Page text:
After a glorious autumn... Britain prepares for Siberian freeze in just weeks

·                                 Forecasters warning temperatures could drop to -15C by December 
       Britain faces an abrupt end to a remarkably warm autumn with temperatures plummeting towards Siberian levels, forecasters are warning. The unusually mild weather is about to give way to a freezing winter, as thermometers dip well below zero within a fortnight. And the country will be coping with -15C cold by December, according to experts, who have warned that the weather could be as brutal as last year.
                                             Big freeze: Last year's snowy weather plunged the country into chaos
          Snow could hit the country even earlier than it did then, when the big freeze at the end of November sent Britain into chaos, blocking roads, causing accidents and burying houses. 
Some forecasters fear that temperatures could plunge as low as the -20C recorded a year ago, or even lower, according to the Daily Express.


Jonathan Powell of Positive Weather Solutions said: 'It will not be as sustained as last year, but these episodes are expected to be severe, with Siberian temperatures.'
The warnings came as the Government announced the Met Office will send out extreme weather alerts this year to the NHS, social services and other agencies in a bid to cut the 25,000 extra deaths caused by winter in the UK.
Forecaster Brian Gaze of The Weather Outlook, told the newspaper: 'There are signs of a significant change in the mild weather in mid-November.

                                     The Government has vowed to be more prepared for extreme conditions this year

          'The current mild weather is caused by a high-pressure block to our east, keeping us under a south-westerly flow of Atlantic air.
'But it looks as though high pressure could move further north west, allowing much colder air to filter across the UK from the north or east, with the risk of snow increasing.'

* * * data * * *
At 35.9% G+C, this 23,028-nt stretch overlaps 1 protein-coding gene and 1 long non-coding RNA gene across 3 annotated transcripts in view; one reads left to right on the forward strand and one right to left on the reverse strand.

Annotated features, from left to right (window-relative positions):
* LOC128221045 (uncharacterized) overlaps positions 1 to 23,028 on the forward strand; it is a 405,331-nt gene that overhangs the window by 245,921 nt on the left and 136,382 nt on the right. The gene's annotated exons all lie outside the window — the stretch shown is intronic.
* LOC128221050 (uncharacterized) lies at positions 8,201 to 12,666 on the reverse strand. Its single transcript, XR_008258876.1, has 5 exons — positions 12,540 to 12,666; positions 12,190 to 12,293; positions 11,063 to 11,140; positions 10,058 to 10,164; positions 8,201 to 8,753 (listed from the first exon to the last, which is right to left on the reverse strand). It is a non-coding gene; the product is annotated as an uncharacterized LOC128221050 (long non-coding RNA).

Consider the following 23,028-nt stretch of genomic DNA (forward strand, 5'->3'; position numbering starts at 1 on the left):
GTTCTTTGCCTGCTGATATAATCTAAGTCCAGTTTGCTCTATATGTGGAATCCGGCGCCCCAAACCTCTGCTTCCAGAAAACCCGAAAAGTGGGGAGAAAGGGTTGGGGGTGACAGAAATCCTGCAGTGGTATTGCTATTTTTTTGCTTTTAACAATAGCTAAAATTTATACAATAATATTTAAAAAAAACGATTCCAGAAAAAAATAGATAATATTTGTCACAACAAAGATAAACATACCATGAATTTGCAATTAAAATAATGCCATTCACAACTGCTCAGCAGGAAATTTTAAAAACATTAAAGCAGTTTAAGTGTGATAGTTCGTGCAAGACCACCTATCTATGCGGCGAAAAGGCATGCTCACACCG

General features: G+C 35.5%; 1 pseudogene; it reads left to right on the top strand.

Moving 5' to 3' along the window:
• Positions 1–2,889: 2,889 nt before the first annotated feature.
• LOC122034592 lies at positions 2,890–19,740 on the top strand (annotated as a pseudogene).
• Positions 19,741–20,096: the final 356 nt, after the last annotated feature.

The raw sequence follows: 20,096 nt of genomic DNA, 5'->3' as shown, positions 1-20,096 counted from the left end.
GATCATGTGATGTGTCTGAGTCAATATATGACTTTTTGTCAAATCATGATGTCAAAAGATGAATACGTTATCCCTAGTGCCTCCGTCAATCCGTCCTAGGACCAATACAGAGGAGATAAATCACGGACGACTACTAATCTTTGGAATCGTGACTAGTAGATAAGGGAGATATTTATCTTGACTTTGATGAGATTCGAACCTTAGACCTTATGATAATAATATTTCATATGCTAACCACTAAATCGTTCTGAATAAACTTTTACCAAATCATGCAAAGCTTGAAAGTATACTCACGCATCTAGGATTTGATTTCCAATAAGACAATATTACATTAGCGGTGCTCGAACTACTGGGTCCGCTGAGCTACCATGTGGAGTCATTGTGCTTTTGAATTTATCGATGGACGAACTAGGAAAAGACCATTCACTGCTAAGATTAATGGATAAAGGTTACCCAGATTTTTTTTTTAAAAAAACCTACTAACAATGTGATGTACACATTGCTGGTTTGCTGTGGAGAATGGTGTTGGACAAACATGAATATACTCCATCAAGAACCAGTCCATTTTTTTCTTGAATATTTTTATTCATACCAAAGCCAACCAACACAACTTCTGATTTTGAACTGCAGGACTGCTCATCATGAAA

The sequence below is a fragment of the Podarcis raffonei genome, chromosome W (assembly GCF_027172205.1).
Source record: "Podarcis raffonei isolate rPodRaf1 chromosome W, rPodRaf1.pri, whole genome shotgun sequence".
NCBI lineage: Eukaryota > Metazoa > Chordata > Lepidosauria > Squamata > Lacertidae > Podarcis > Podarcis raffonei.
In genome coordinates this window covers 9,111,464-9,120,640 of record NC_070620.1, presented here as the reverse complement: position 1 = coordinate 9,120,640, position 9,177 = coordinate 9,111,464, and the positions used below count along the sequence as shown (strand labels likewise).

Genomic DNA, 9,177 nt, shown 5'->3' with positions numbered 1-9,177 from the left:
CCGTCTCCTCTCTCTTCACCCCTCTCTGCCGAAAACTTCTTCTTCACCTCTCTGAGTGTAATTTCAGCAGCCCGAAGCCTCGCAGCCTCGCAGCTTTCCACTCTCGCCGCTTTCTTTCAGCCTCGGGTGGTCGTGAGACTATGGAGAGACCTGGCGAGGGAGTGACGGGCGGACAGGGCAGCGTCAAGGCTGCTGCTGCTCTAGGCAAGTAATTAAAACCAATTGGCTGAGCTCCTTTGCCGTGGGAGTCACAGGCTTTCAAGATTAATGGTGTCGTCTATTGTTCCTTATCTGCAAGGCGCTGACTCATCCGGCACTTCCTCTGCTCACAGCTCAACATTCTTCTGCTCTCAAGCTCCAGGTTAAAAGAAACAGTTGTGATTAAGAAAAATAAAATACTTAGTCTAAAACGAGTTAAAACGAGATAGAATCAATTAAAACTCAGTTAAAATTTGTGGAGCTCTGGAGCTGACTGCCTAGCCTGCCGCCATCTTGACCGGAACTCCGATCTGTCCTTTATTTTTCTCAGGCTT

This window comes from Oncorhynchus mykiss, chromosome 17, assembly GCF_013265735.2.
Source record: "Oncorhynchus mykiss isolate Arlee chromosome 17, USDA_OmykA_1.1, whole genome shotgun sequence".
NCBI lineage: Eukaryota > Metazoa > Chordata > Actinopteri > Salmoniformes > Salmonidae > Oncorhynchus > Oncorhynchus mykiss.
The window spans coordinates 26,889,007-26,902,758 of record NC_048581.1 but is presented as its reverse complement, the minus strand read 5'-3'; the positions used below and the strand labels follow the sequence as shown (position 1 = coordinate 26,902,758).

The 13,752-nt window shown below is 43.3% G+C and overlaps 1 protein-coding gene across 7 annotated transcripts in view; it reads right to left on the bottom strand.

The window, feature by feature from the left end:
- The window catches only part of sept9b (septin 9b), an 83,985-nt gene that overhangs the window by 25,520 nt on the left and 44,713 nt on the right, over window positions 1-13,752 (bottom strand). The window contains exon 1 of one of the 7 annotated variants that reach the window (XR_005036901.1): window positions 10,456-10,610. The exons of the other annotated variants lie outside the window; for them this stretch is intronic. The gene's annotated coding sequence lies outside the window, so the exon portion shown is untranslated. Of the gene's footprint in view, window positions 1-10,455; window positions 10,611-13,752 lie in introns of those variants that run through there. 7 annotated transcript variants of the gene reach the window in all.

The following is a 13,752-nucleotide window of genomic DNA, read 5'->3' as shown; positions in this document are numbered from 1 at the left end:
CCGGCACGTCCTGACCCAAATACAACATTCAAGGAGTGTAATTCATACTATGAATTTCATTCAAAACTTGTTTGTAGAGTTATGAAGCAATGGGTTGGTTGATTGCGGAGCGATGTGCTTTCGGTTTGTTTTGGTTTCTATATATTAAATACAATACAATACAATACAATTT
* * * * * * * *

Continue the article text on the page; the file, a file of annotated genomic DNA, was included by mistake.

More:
James Madden, of Exacta Weather, warned that this winter would be 'very cold and snowy across many parts of the UK'.
He said there would be 'frequent and widespread heavy snowfalls during November to January across many parts of the UK and Ireland, with below-average temperatures'.
The Government is bringing in new winter alerts will come in the form of four possible warnings, depending on the severity of the conditions predicted by the Met Office.

Level One will initiate long-term planning, Level Two will indicate a 60 per cent risk of extreme cold for 48 hours, Level Three means severe weather is expected to impact on health and Level Four is a 'major cold weather incident'.
Previously local areas were left to decide how to react to cold snaps, but the Government has now introduced a Cold Weather Plan.

It also contains advice for individuals and carers, such as making sure at-risk groups get vaccinated against flu and keep their homes heated.
A minimum of 21C is being recommended during the day and 16C at night. 

It will not be as sustained as last year, but these episodes are expected to be severe, with Siberian temperatures.


Below that, the risk of heart problems, strokes and respiratory illness increases.
Health Secretary Andrew Lansley said: 'Older people and those with long-term illnesses are particularly vulnerable to the cold and we need to be aware – within families, in communities and across the NHS – of how we can help others.'
'Every year, there is a 20 per cent increase in deaths in the winter in England. By working together, this coordinated plan will help protect those most in need. We are determined to do all we can to achieve this.'
Michelle Mitchell, charity director at Age UK said: 'The coalition Government has set a new emphasis on public health as one of its key objectives, and this Cold Weather Plan is a very important step in the right direction.
'Age UK will be building on this with its own winter campaign to help vulnerable older people live well through the cold months of the year.'
The Met Office said: 'Our excess winter mortality, of an average 25,000 extra deaths in winter compared to other months of the year – 80 per cent thought to be due to the cold – is very poor compared to other countries in Europe.
'The aim of the cold weather alerts is to reduce winter mortality by allowing action to be taken, helping people and patients reduce the risks of cold weather.'


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